I think, and hope, that I’ve been cured of anxiety, which I was probably suffering from for over six years. It was a case of Murphy’s Law taken to its extreme. If anything can go wrong, it will, states the law, and in those six or seven years, I would subconsciously search for things that could possibly go wrong, and then worry about them. And worry about them so much that I would get paranoid.
Let me give you an example. Back in 2008, after a four-month spell of unemployment, I had signed up with a startup. Two days after I signed, which was three weeks before I was going to start work, I started worrying about the health of the startup founder, and what would happen to my career in case he happened to croak between then and my joining the company! It had been a major effort on my part to try and get back to finance, and that job was extremely important to me from a career signaling standpoint (it played a major role in my joining Goldman Sachs, subsequently, I think). So I started getting worried that if for some reason the founder died before I joined, that signaling wouldn’t happen! I worried about it for three days and broke my head about it, until sanity reigned.
This wasn’t a one-off. I would take ages to reply to emails because I would be paranoid that I had said something inappropriate. When I landed in Venice on vacation last year, my office blackberry didn’t get connected for an hour or so, and I thought that was because they had fired me while I was on vacation. It would be similar when I would look at my blackberry first thing in the morning after I woke up, and found no mails. I needed no real reason to worry about something. It was crazy.
When a virus attacks your computer, one of the ways in which it slows down the computer is by running “background processes”. These processes run in the background, independent of what you intend to do, but nevertheless take up so much of your computing power that it becomes extremely hard to function. Anxiety works pretty much the same way. Because there is always so much going on in your mind (most of it unintended, of course), a lot of your brain’s “computing power” is taken up in processing those unwanted thoughts (the brain, unfortunately, has no way of figuring out that those thoughts are unintended). And that leaves you with so much lesser mindspace to do what you want to do.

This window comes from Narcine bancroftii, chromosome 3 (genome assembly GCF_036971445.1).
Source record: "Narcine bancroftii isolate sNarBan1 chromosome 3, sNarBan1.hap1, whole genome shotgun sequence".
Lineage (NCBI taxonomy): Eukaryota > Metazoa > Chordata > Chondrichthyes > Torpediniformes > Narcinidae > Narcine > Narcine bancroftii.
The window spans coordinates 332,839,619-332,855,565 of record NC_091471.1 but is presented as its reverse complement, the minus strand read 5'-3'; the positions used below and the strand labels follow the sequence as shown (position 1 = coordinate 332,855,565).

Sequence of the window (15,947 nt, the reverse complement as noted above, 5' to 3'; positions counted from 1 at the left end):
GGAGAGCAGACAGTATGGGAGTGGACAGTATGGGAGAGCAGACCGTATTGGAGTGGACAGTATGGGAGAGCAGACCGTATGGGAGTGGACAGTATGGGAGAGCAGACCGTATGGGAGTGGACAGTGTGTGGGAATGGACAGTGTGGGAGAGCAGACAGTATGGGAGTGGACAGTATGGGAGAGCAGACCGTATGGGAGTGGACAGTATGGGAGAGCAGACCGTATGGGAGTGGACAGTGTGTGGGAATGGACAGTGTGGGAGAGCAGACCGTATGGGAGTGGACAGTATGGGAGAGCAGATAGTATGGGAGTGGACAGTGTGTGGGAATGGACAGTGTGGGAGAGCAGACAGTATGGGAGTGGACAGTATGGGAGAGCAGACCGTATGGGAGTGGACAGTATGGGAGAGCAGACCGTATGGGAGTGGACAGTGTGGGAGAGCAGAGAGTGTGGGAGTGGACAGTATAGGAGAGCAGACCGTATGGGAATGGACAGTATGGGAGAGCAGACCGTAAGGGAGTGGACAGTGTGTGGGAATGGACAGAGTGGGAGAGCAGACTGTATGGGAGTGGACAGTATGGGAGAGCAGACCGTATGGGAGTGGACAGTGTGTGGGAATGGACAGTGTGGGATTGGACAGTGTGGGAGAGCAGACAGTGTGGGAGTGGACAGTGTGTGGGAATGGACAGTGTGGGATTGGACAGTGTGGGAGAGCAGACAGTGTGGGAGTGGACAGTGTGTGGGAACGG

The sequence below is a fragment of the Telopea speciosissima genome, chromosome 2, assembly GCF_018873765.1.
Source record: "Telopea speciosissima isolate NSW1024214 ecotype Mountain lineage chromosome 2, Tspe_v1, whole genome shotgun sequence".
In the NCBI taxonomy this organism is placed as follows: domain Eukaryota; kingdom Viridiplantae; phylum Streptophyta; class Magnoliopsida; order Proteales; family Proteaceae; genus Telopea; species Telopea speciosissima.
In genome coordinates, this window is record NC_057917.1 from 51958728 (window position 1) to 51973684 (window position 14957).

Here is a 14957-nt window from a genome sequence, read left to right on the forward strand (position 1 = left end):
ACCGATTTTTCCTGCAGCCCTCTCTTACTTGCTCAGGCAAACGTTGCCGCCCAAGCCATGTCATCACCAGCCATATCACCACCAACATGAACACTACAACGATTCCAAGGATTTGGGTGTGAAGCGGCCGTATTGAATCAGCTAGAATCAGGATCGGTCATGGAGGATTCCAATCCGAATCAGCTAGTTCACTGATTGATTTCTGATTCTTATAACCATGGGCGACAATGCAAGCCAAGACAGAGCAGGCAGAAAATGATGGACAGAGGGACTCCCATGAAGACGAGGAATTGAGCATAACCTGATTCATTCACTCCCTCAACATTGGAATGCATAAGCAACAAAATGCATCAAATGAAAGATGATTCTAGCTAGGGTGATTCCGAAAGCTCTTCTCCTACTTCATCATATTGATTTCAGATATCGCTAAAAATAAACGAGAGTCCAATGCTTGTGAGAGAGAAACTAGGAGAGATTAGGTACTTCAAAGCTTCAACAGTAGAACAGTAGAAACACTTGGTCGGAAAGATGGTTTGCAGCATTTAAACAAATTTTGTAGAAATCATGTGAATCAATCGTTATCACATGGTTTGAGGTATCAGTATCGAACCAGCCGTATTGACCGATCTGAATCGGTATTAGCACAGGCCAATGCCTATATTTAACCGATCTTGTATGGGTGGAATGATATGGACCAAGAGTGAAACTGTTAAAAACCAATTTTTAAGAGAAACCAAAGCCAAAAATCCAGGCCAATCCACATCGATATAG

So you stop functioning. You stop being able to do as much as you were able to. Initially you don’t recognize this, until you bite of more than you could possibly chew a number of times in succession. And then, having failed to deliver on so many occasions, you lose confidence. And lesser confidence means more worry. Which means more background process. And means diminished mental ability. Things can spiral out of hand way too quickly.
I’ve been on anxiety medication for over seven months now, and the only times when I realize how bad things were are when I happen to miss a dose or two, and there is relapse. And having been through it, trust me, it is quite bad.
On the positive side, the impact a well-guided medication process (administered by an expert psychiatrist) can have on anxiety is also tremendous. For the six years I suffered, I had no clue that I was under a cloud of a clinically treatable condition. I didn’t know that it was only a virus that had attacked my CPU, which could be got rid off with sustained dosage of anti-virus, and I had instead thought my CPU garage door service boca raton was slowing down, maybe rusting (at the ripe old age of late twenties). After I started responding to my medication, I was delirious with happiness, with the realization that I hadn’t become dumb, after all.
It was sometime in March or April, I think, when I realized that my medication had come into effect, thus freeing up so much mind space, and I started feeling smart again. When I met the psychiatrist next, I told her, “I feel exactly the way I felt back in 2005 once again!”.